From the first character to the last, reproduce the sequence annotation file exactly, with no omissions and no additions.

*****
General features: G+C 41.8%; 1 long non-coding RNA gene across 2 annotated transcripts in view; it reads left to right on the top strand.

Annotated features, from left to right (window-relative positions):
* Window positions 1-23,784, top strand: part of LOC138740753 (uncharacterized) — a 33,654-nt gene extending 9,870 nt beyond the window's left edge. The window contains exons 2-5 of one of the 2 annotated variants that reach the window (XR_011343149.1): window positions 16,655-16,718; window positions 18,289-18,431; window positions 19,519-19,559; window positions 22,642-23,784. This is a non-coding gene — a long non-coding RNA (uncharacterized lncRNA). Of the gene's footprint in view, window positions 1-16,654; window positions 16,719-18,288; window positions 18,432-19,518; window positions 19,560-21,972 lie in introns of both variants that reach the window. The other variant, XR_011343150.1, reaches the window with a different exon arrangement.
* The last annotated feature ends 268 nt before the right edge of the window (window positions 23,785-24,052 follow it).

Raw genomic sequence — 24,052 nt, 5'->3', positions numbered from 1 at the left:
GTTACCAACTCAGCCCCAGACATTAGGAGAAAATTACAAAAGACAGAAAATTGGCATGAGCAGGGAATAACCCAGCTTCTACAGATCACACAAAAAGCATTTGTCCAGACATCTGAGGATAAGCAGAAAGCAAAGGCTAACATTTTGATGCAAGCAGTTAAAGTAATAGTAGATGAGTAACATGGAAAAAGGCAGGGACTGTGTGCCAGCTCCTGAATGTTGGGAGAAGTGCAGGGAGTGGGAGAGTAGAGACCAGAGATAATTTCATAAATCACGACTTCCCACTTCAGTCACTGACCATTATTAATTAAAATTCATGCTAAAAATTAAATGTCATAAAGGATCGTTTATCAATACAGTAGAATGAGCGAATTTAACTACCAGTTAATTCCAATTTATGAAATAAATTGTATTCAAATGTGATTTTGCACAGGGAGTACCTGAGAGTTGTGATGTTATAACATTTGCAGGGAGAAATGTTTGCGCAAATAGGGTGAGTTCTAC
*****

General features: G+C 41.8%; 1 long non-coding RNA gene across 2 annotated transcripts in view; it reads left to right on the top strand.

Annotated features, from left to right (window-relative positions):
* Window positions 1-23,784, top strand: part of LOC138740753 (uncharacterized) — a 33,654-nt gene extending 9,870 nt beyond the window's left edge. The window contains exons 2-5 of one of the 2 annotated variants that reach the window (XR_011343149.1): window positions 16,655-16,718; window positions 18,289-18,431; window positions 19,519-19,559; window positions 22,642-23,784. This is a non-coding gene — a long non-coding RNA (uncharacterized lncRNA). Of the gene's footprint in view, window positions 1-16,654; window positions 16,719-18,288; window positions 18,432-19,518; window positions 19,560-21,972 lie in introns of both variants that reach the window. The other variant, XR_011343150.1, reaches the window with a different exon arrangement.
* The last annotated feature ends 268 nt before the right edge of the window (window positions 23,785-24,052 follow it).

Raw genomic sequence — 24,052 nt, 5'->3', positions numbered from 1 at the left:
GTTACCAACTCAGCCCCAGACATTAGGAGAAAATTACAAAAGACAGAAAATTGGCATGAGCAGGGAATAACCCAGCTTCTACAGATCACACAAAAAGCATTTGTCCAGACATCTGAGGATAAGCAGAAAGCAAAGGCTAACATTTTGATGCAAGCAGTTAAAGTAATAGTAGATGAGTAACATGGAAAAAGGCAGGGACTGTGTGCCAGCTCCTGAATGTTGGGAGAAGTGCAGGGAGTGGGAGAGTAGAGACCAGAGATAATTTCATAAATCACGACTTCCCACTTCAGTCACTGACCATTATTAATTAAAATTCATGCTAAAAATTAAATGTCATAAAGGATCGTTTATCAATACAGTAGAATGAGCGAATTTAACTACCAGTTAATTCCAATTTATGAAATAAATTGTATTCAAATGTGATTTTGCACAGGGAGTACCTGAGAGTTGTGATGTTATAACATTTGCAGGGAGAAATGTTTGCGCAAATAGGGTGAGTTCTAC